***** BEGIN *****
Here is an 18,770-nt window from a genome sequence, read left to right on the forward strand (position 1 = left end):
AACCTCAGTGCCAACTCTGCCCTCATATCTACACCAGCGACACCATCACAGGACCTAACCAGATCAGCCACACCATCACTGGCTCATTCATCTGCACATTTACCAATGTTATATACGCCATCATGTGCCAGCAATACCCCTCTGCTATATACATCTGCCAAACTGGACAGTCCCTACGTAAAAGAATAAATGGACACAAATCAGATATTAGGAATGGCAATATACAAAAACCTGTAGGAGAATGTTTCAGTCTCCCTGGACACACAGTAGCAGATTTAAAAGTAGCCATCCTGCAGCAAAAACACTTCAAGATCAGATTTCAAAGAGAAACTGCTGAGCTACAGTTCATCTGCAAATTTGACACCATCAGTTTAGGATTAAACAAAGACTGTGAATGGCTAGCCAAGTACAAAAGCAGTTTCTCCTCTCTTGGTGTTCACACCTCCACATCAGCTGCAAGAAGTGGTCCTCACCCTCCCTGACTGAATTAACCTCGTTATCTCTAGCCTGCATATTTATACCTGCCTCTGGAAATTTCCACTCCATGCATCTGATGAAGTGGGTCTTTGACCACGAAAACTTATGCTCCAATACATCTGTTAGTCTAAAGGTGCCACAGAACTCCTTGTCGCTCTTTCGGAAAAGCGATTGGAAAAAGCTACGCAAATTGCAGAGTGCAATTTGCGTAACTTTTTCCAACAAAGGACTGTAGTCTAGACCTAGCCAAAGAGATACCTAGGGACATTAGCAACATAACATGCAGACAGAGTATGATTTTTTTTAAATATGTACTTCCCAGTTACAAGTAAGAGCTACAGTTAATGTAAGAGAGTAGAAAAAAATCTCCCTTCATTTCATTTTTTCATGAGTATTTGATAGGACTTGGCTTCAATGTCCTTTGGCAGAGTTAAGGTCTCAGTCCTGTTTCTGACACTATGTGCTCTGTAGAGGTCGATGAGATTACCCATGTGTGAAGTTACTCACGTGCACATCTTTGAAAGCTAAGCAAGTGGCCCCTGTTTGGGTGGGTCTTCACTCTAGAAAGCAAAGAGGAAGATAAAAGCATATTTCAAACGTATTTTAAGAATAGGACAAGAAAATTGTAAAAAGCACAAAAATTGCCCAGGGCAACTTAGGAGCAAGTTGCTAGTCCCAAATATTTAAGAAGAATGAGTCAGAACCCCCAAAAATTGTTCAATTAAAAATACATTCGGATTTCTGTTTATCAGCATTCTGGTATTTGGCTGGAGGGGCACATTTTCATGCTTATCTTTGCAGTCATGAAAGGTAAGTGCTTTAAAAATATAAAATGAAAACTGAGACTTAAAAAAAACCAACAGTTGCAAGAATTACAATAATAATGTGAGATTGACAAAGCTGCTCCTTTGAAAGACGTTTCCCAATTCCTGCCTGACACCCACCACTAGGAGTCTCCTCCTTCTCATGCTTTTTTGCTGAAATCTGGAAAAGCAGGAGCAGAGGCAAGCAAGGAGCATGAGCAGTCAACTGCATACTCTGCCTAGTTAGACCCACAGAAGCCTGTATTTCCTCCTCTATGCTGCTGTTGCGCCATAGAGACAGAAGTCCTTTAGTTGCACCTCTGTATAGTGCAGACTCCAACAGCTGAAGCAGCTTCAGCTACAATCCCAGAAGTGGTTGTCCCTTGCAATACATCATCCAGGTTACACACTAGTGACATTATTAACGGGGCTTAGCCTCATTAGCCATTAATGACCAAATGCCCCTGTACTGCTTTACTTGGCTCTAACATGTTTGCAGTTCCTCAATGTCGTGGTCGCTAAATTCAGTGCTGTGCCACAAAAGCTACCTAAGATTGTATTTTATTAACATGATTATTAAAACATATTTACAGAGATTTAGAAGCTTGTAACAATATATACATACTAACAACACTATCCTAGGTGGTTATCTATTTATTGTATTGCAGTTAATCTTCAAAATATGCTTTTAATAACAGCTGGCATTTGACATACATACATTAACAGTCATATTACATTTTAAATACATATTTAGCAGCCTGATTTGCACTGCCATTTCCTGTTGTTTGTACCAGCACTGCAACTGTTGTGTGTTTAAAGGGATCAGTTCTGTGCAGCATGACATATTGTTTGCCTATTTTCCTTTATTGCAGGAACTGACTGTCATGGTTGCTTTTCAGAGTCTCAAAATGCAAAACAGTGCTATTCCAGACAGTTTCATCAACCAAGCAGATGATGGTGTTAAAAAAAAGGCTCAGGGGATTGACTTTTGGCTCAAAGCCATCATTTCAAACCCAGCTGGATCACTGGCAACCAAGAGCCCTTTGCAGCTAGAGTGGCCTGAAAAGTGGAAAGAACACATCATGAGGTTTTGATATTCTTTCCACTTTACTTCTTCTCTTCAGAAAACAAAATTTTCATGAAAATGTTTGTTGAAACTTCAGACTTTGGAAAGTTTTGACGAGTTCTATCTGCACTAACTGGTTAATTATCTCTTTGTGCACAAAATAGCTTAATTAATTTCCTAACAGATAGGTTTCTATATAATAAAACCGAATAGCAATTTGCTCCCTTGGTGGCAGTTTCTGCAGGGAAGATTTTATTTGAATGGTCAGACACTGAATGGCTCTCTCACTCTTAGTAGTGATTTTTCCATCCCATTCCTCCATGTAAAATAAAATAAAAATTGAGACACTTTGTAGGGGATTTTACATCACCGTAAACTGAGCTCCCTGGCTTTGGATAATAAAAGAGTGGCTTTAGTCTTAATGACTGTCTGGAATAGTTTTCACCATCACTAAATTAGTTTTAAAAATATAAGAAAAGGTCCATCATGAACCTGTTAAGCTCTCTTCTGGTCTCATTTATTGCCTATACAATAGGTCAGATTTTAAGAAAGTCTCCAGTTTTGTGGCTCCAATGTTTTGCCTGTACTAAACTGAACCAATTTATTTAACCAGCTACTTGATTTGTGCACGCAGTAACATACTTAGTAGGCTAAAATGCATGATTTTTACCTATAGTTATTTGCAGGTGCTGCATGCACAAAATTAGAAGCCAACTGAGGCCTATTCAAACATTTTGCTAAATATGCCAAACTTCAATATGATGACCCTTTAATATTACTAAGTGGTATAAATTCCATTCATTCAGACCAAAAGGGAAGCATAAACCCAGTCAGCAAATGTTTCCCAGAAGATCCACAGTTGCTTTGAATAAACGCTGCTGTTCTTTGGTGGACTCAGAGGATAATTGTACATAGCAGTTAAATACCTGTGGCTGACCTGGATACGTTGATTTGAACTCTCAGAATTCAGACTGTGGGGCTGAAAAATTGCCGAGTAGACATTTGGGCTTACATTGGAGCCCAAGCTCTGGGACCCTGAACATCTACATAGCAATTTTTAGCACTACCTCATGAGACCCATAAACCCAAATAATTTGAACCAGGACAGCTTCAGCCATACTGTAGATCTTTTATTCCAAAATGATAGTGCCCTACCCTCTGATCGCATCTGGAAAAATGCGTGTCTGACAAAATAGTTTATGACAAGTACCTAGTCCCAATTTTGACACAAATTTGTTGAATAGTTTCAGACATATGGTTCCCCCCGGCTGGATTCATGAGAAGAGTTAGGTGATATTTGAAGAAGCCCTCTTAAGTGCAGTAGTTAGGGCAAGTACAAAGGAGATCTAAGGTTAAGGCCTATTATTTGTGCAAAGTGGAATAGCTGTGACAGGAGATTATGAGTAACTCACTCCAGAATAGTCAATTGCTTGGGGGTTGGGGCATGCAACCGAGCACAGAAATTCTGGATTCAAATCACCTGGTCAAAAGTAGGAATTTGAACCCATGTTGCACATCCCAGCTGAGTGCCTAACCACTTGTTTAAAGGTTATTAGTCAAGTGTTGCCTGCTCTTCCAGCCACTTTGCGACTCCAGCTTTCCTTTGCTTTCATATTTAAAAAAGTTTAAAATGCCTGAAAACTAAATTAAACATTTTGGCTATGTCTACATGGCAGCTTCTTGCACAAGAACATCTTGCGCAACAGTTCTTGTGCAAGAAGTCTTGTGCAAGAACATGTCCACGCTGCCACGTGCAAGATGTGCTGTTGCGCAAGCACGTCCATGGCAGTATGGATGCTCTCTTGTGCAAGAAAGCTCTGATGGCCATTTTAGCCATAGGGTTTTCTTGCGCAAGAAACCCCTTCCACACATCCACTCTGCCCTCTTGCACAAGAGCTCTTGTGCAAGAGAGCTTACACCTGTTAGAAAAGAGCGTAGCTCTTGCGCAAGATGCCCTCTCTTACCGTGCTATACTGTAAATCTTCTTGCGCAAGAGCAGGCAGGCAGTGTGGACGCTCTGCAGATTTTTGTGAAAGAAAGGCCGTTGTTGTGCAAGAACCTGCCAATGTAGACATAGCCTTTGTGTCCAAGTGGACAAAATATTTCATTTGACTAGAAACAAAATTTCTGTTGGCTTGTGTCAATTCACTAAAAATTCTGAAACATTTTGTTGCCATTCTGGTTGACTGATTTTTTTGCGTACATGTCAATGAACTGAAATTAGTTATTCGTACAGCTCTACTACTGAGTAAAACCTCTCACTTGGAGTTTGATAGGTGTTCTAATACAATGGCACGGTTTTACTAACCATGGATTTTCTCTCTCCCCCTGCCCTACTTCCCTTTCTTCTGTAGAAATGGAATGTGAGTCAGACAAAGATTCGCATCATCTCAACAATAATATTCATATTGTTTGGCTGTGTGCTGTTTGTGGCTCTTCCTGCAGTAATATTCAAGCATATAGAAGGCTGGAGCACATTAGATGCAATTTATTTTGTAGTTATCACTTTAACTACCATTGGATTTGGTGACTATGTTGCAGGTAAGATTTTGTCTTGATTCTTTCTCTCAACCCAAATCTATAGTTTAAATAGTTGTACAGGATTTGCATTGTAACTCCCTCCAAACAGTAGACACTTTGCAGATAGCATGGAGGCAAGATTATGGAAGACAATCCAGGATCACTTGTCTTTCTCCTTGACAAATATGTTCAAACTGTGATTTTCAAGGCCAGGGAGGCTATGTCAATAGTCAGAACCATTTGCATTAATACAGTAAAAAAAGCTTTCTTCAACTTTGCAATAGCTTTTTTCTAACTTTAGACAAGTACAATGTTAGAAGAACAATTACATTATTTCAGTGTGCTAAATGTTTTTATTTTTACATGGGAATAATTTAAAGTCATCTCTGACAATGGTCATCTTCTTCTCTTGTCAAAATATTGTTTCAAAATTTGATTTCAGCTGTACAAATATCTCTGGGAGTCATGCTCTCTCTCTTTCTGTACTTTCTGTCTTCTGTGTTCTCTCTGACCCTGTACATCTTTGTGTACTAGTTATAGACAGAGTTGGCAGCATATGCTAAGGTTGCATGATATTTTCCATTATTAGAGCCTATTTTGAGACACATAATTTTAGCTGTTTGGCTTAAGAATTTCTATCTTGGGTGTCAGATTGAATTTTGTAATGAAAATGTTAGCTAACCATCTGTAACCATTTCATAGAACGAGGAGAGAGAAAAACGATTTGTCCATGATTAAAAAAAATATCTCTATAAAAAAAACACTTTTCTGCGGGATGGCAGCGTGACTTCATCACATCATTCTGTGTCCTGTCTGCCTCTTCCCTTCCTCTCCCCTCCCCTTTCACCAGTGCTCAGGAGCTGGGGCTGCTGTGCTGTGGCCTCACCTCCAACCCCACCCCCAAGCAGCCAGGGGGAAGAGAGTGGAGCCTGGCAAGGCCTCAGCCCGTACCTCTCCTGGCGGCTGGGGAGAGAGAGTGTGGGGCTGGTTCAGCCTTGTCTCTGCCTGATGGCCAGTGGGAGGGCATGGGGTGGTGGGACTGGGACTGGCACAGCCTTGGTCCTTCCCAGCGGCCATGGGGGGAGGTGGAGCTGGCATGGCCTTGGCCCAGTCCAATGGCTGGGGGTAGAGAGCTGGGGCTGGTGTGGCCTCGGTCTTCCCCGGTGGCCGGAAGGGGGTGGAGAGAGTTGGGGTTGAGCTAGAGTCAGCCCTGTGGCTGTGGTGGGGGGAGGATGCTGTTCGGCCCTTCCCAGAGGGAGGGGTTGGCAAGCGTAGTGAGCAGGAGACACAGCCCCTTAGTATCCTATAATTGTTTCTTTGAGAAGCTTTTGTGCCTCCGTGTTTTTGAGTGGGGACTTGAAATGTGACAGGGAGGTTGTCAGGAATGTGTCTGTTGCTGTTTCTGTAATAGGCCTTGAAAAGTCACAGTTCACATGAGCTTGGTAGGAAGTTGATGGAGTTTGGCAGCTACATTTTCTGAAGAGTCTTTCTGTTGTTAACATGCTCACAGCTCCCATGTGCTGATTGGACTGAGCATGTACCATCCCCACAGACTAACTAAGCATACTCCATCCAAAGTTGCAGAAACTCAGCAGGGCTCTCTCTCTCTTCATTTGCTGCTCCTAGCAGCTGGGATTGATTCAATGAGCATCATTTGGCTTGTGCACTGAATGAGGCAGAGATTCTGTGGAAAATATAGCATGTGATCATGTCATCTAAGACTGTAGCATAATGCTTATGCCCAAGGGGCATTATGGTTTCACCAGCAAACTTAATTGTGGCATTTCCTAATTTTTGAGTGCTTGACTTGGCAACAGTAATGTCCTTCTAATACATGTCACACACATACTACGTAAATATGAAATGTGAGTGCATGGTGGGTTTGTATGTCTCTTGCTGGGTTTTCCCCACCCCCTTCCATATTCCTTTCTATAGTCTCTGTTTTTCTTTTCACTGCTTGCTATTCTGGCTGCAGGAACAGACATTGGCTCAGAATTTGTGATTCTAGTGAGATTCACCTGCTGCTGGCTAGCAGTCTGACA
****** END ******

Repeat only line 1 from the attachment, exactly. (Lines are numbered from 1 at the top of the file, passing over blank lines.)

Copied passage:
Here is an 18,770-nt window from a genome sequence, read left to right on the forward strand (position 1 = left end):